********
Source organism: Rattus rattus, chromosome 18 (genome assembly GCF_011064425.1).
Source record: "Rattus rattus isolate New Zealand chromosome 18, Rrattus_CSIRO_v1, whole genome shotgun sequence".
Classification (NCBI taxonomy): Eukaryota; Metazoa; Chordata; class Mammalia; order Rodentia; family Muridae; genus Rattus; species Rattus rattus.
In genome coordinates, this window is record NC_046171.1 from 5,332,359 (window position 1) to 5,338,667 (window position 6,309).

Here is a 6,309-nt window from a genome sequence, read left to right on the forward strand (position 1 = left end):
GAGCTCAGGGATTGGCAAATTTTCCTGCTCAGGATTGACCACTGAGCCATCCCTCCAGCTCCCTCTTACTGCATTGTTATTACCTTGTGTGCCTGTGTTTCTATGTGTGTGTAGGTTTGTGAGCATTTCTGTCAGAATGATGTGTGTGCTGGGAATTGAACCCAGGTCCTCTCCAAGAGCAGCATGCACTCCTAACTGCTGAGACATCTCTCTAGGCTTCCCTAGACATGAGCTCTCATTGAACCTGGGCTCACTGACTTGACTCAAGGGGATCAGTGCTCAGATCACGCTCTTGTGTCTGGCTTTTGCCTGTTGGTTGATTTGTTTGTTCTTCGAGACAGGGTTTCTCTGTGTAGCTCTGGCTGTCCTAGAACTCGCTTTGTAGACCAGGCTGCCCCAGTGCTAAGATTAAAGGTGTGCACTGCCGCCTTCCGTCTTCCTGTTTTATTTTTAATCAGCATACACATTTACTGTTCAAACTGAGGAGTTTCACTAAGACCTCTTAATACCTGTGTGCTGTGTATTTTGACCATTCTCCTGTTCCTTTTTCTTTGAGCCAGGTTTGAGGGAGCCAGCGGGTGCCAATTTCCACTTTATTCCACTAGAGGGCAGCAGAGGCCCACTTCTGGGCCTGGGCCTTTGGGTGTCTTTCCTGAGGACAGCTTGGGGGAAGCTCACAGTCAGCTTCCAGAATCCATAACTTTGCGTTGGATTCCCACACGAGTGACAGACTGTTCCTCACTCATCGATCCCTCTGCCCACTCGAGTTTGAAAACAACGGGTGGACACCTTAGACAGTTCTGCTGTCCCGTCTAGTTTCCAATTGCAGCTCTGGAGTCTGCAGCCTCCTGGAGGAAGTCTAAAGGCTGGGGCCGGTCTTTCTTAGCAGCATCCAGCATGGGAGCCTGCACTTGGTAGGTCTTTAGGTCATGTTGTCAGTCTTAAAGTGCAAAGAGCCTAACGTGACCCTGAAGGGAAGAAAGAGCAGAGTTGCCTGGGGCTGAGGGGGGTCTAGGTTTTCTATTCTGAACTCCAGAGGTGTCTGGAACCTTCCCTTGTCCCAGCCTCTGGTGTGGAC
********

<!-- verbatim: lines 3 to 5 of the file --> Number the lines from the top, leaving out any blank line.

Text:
Classification (NCBI taxonomy): Eukaryota; Metazoa; Chordata; class Mammalia; order Rodentia; family Muridae; genus Rattus; species Rattus rattus.
In genome coordinates, this window is record NC_046171.1 from 5,332,359 (window position 1) to 5,338,667 (window position 6,309).

Here is a 6,309-nt window from a genome sequence, read left to right on the forward strand (position 1 = left end):